1. All over the world, predatory capital on the neoliberal prowl has intensified its multipronged offensive on labour in the name of overcoming the global economic crisis. In our country this has assumed various shapes old and new: job cuts, retrenchment, forced retirement in the name of voluntary retirement schemes, wage freeze, increased workload and working hours, downsizing, outsourcing and casualization of jobs of permanent or perennial nature, union- busting and denial of industrial democracy – the list is endless.

2. The Indian state, the judiciary not excluded, facilitates the enhanced exploitation and oppression with a whole range of anti-labour laws and regulations, anti-worker judicial verdicts, creation of no-union zones in new industrial centres, high-handed repression on workers’ struggles in government as well as private enterprises and so on – all in the name of economic reform and growth. The corporate media as a rule sings the tune of big business and religiously portrays strikes and trade unions as the biggest obstacles to national prosperity.

3. Workers and employees in India, their backs to the wall,
are resisting such concerted attacks at the factory/workplace, industry and national levels with determination. Recent years have witnessed a new militant awakening among unorganized workers and contract labourers, many of whom are women, who constitute the overwhelming majority of our labour force. The same period has also been marked by exemplary united struggles of permanent and contract workers in the auto industry, the showpiece of the emerging “India Inc” as well as highly successful industrial actions and political campaigns jointly organized by central trade unions. The Indian contingent of the world proletariat is taking steady strides along the path already being charted by workers in Greece, Spain, South Africa and other countries – a path full of tough challenges as well as big opportunities provided by the spreading crisis of neoliberalism.

4. The recent two-day all-India general strike on 20-21 February marked a new high in working class action against the neoliberal offensive of the Indian ruling classes. More than 10 crore workers participated in the strike cutting across states and sectors. The strike evoked a good response in almost all major industrial centres and the financial sector. Life in Delhi and Mumbai remained rather normal with the transport sector not joining the strike even as public transport remained off the roads across North India. Our Party and central trade union played an exemplary role in mobilising the working people in support of the strike – in Tamil Nadu, for example, a state-wide yatra was organised in the run-up to the strike to popularise the strike call and the agenda and demand a special session of the State Assembly to address and resolve workers’ issues. In many areas, notably in Bihar and West Bengal and in parts of Jharkhand, the strike became total with broad-based popular support, but in a bid to crush the growing spirit of working class unrest and popular resistance in the National Capital Region, the state unleashed repression on general workers and TU activists in Noida, raiding TU and Party offices and arresting Comrade Shyam Kishore, member of the Party’s Delhi State Committee, a CITU leader, and a group of workers and common people on framed-up charges. A transport worker leader belonging to the AITUC was also killed in the course of the strike in Ambala depot of Haryana. Weeks after the strike, the Noida comrades are still in jail and have been denied bail.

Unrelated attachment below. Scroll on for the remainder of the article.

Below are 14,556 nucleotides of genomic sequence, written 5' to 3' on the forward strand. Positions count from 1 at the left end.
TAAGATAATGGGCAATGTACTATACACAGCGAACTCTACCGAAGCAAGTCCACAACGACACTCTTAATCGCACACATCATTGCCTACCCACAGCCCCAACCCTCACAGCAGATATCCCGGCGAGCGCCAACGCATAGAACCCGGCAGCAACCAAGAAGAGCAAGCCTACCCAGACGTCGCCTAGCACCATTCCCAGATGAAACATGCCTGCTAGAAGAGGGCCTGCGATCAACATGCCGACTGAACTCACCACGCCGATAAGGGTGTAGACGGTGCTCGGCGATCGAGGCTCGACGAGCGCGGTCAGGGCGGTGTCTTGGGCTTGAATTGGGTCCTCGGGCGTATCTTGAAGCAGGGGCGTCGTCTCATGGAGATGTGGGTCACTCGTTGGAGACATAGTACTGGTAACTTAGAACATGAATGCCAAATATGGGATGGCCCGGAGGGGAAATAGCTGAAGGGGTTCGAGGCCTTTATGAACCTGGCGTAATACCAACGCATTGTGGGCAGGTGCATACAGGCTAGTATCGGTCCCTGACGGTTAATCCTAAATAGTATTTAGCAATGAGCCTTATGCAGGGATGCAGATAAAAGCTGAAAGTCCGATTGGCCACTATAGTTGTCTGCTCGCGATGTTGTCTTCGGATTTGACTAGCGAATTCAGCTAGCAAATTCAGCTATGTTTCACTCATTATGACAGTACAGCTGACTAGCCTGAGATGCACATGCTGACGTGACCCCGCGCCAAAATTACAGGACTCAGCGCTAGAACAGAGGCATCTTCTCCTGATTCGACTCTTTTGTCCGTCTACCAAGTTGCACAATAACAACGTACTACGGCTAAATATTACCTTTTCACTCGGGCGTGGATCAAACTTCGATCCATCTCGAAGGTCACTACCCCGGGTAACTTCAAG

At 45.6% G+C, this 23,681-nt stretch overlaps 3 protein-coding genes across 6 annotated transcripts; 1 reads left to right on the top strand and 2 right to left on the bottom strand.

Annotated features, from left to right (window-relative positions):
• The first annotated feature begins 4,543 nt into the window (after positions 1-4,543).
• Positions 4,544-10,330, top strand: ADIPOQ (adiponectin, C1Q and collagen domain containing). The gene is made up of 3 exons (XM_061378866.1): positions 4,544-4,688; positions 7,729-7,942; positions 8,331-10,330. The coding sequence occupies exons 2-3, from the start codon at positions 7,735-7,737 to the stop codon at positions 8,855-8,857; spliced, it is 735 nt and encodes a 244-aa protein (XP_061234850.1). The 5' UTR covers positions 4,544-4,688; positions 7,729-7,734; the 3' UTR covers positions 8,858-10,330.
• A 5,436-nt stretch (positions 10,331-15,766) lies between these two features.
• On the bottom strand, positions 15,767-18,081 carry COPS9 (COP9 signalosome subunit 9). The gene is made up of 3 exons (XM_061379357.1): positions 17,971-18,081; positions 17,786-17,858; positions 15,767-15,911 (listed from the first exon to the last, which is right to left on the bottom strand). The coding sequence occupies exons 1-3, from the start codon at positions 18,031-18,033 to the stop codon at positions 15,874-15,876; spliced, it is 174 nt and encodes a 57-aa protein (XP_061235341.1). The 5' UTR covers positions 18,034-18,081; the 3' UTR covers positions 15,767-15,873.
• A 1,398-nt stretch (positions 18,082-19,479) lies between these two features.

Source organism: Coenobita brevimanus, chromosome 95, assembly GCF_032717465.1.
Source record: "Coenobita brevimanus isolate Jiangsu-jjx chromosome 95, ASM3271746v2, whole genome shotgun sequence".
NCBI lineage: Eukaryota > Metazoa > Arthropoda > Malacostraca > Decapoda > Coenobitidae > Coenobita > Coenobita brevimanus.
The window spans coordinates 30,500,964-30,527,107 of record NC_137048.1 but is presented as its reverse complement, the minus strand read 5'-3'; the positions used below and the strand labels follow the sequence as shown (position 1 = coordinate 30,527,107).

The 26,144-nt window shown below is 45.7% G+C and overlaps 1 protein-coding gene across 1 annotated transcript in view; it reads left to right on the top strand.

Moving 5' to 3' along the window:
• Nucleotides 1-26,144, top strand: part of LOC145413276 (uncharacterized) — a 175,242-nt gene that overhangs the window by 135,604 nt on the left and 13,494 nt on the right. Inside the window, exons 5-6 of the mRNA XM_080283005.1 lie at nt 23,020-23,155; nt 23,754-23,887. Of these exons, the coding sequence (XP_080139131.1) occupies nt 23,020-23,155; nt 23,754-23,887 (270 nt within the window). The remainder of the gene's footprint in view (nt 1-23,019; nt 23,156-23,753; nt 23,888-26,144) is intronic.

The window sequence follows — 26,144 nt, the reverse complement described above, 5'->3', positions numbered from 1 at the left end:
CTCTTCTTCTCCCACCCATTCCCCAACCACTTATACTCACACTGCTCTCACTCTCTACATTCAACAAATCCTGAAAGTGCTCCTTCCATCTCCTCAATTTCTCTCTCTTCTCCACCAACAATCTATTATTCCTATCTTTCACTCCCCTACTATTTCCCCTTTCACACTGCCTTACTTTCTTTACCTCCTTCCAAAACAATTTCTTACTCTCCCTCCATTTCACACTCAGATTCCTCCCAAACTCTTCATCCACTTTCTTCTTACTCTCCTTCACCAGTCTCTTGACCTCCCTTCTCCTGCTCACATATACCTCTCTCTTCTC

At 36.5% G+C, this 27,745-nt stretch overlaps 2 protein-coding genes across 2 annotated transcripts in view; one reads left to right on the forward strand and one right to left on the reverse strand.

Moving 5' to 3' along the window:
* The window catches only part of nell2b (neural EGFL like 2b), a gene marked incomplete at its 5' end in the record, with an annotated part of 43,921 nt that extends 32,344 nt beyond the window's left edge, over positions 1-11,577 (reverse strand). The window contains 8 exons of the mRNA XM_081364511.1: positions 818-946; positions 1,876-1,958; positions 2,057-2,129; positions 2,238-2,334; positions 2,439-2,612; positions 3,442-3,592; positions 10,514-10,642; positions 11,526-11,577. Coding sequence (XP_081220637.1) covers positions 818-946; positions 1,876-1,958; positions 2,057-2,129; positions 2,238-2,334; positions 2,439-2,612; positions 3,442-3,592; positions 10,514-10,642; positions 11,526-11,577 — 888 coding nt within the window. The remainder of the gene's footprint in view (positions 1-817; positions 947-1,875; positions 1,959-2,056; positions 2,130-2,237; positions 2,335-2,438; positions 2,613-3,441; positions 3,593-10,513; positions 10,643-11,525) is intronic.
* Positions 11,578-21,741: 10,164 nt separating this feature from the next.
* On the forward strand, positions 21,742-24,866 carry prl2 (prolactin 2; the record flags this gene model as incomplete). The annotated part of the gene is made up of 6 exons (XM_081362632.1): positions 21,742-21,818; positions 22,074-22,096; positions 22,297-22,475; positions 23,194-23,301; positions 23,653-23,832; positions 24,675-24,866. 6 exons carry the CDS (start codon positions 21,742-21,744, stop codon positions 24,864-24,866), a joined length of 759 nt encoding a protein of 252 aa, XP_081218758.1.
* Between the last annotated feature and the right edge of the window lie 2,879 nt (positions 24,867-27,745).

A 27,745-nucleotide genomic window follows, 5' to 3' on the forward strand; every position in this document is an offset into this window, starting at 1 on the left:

India’s Growth Story: Gainers and Losers

5. The brief periods of high manufacturing growth in the mid-1990s and the 2000s that is now petering out were propelled by increased productivity of labour. But labour was denied the fruits of growth. Wages as a share of net value added in the manufacturing sector were close to 30% in the 1980s, declined to around 20% in the 1990s and dropped to an all time low of 10% by 2008-2009. Not surprisingly, we find that the share of profits in net value added, which was at around 20% throughout the 1980s, climbed above 30% in the 1990s, and rose to an incredible 60% by 2008. The same story is repeated in the service sector. Here the share of wages declined from more than 70% in the